This year, we (mainly me) sifted through countless art exhibitions. We looked at paintings, gawped at sculptures, stared at videos and immersed ourselves in installations. We read millions of gallery handouts filled with sentences that made no sense, we sauntered through snooty galleries in Mayfair, elbowed tourists out of the way at major museums on the South Bank. We visited literally hundreds of shows.
And why? For fun? No, we did it so that we could tell you what was worth going to, and what wasn’t, to help you sort the art wheat from the art chaff. And this lot right here, these are the ones where you really should’ve listened to us.
The best exhibitions we saw in London in 2023
Mike Nelson: ‘Extinction Beckons’ at the Hayward Gallery
Desolate, post-apocalyptic immersive-ness from the guy who basically invented the form: Mike Nelson returned to London after his excellent Tate Britain commission with a maze of terrifyingly bleak installations at the Hayward. It was a full-body art experience, leaving you lost in sand dunes, derelict barracks and sweaty rooms where you’re cast as the main character in the most depressing film ever. Brutally brilliant.
Read our review of Mike Nelson: ‘Extinction Beckons’ at the Hayward Gallery.
‘Hardcore’ at Sadie Coles HQ
Possibly the least sexy exhibition about sex you’ll ever see, Sadie Coles HQ’s ‘Hardcore’ was a group show about the fringes of sensuality, the boundaries between pain and pleasure and positivity and negativity, filled with hanging animal carcasses, leather and nudity. Uncomfortable, weird and uncompromising.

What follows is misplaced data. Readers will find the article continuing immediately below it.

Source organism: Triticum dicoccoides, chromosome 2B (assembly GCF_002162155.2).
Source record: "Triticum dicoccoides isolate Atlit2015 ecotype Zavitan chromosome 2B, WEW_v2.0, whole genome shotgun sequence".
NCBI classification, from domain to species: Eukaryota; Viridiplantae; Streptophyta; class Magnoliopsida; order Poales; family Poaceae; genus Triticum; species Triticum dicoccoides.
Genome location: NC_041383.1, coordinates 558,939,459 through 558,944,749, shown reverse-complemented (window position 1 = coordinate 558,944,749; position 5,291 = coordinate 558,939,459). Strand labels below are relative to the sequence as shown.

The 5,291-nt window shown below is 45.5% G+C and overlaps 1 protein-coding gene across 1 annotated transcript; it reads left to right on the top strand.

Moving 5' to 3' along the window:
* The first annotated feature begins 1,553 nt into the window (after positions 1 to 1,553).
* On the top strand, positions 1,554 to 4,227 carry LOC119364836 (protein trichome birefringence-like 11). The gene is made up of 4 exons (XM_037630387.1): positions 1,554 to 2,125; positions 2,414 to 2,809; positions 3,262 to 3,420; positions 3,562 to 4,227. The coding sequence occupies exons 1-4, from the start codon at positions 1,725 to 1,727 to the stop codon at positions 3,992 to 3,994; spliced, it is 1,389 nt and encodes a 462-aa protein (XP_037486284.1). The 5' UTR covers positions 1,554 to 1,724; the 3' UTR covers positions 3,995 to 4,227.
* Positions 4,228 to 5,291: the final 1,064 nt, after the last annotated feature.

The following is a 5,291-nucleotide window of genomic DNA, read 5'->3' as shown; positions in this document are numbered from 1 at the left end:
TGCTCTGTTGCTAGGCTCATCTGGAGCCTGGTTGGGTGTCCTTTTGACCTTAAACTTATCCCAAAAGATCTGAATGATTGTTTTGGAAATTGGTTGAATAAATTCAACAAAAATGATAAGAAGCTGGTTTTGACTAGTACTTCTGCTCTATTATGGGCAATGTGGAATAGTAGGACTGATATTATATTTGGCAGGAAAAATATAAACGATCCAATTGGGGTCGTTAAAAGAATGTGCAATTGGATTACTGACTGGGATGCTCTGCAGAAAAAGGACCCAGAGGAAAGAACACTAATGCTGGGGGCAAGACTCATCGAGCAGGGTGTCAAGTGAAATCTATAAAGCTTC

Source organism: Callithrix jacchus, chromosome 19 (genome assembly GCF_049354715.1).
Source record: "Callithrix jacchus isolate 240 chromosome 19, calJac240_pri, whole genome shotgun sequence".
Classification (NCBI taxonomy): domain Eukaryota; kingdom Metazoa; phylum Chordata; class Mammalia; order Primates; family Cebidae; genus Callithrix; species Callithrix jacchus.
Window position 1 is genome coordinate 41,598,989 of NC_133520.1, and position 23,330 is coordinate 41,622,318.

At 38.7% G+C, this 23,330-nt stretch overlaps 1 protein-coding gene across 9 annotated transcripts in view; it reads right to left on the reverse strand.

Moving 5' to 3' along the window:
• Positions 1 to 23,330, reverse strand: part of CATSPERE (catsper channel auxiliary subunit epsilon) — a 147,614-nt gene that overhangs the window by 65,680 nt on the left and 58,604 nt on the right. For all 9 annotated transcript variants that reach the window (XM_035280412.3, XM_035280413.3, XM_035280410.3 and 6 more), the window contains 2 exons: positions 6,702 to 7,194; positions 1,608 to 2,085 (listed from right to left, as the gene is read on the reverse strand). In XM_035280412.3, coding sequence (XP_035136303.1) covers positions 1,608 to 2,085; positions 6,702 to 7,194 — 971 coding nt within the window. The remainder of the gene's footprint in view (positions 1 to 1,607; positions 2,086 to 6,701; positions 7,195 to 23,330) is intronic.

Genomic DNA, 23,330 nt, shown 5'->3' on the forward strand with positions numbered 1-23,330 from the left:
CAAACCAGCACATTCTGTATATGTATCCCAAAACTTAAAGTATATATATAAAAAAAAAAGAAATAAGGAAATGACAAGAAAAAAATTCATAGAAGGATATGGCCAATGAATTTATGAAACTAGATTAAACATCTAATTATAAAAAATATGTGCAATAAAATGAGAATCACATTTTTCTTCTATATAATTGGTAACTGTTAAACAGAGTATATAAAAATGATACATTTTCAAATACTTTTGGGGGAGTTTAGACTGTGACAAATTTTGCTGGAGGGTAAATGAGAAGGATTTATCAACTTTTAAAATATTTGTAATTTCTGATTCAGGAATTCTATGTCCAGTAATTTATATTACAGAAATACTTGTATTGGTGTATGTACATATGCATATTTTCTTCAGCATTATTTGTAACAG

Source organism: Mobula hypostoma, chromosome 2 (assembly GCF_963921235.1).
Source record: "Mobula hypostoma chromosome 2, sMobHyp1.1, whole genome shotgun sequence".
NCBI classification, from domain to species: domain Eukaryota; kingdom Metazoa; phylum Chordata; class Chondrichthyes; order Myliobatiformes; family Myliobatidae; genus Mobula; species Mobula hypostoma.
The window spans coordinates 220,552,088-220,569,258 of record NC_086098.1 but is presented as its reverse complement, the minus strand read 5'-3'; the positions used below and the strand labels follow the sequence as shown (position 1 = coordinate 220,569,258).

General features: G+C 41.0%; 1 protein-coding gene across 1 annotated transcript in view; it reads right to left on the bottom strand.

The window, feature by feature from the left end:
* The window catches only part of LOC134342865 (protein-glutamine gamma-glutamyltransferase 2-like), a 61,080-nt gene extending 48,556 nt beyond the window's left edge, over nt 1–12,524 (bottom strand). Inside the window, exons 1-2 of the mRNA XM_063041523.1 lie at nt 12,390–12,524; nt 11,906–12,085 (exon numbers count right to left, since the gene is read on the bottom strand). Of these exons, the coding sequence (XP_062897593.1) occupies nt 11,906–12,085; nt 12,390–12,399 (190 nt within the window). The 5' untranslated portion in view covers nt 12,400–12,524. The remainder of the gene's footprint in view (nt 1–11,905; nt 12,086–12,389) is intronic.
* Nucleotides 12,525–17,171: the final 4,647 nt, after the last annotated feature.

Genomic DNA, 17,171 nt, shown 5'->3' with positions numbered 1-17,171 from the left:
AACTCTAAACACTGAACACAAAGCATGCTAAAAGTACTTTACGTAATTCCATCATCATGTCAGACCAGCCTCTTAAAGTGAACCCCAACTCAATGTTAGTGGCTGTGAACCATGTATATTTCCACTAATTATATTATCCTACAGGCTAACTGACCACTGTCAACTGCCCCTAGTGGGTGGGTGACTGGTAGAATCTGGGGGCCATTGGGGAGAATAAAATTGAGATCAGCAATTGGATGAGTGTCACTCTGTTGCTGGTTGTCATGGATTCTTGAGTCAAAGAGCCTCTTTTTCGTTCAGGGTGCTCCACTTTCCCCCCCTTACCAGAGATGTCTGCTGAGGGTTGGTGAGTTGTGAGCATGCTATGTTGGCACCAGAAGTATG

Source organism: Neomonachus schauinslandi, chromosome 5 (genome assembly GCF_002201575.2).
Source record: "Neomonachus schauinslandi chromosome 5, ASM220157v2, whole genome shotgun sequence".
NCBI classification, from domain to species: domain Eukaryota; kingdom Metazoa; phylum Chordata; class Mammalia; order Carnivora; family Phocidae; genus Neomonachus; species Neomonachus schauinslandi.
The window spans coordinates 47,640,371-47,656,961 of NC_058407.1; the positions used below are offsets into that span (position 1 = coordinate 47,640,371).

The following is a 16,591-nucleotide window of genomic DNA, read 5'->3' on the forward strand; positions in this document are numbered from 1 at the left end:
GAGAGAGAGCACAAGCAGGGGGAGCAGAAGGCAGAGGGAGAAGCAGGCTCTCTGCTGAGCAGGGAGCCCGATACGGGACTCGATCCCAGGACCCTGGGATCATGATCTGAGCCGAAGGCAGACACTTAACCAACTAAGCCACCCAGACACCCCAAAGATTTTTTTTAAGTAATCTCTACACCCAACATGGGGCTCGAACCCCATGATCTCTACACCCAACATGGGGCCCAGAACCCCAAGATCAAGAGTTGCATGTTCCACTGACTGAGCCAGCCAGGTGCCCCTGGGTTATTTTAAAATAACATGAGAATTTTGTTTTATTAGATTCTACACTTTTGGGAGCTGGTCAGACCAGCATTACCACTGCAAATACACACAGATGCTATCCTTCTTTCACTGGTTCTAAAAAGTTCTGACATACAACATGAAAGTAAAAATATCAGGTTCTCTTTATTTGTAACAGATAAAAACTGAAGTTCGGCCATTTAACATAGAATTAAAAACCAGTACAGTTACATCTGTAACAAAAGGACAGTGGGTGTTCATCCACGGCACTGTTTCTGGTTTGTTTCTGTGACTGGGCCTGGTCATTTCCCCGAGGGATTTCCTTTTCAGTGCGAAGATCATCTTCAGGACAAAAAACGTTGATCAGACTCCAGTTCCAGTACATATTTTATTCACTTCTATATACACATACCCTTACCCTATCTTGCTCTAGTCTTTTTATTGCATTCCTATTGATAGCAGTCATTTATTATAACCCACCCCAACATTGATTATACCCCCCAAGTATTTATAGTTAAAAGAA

Read our review of ‘Hardcore’ at Sadie Coles HQ.
‘People Make Television’ at Raven Row
Raven Row announced their return to the scene after a few years of closure with this super in-depth, totally absorbing, utterly fascinating show about the Community Program Unit, a public access project by the BBC. This was a chance to look back into an unfiltered past and to see the UK as its citizens saw it, not through the eyes of its historians or film makers. There were films about poverty, joy, love; there were debates and documentaries, poetry and music. It was all of Britain on display, and it just kept you coming back for more.
Read our review of ‘People Make Television’ at Raven Row.
Peter Doig at the Courtauld Gallery.
Doig is an artist hellbent on cementing his place as the most important living painter, and his show at the Courtauld did nothing to harm that. This was an exhibition full of heat and sun, but also longing and sadness. These summery paintings hid an aching heart, endless guilty nostalgia and lost memories, and they were as beautiful and affecting as paintings could hope to be.
Read our review of Peter Doig at the Courtauld Gallery.
Steve McQueen: ‘Grenfell’ at the Serpentine
A complex one, this. Steve McQueen’s Grenfell film was 30 minutes of footage of the wreck of Grenfell Tower taken from a helicopter, circling it over and over. It was deeply unsettling, hugely moving. You felt like you were being shown something you shouldn’t see, being forced to confront the tragedy on a visceral level. I had problems with it, quite a few actually, but it’s definitely one of the most important works of the year, if not the best.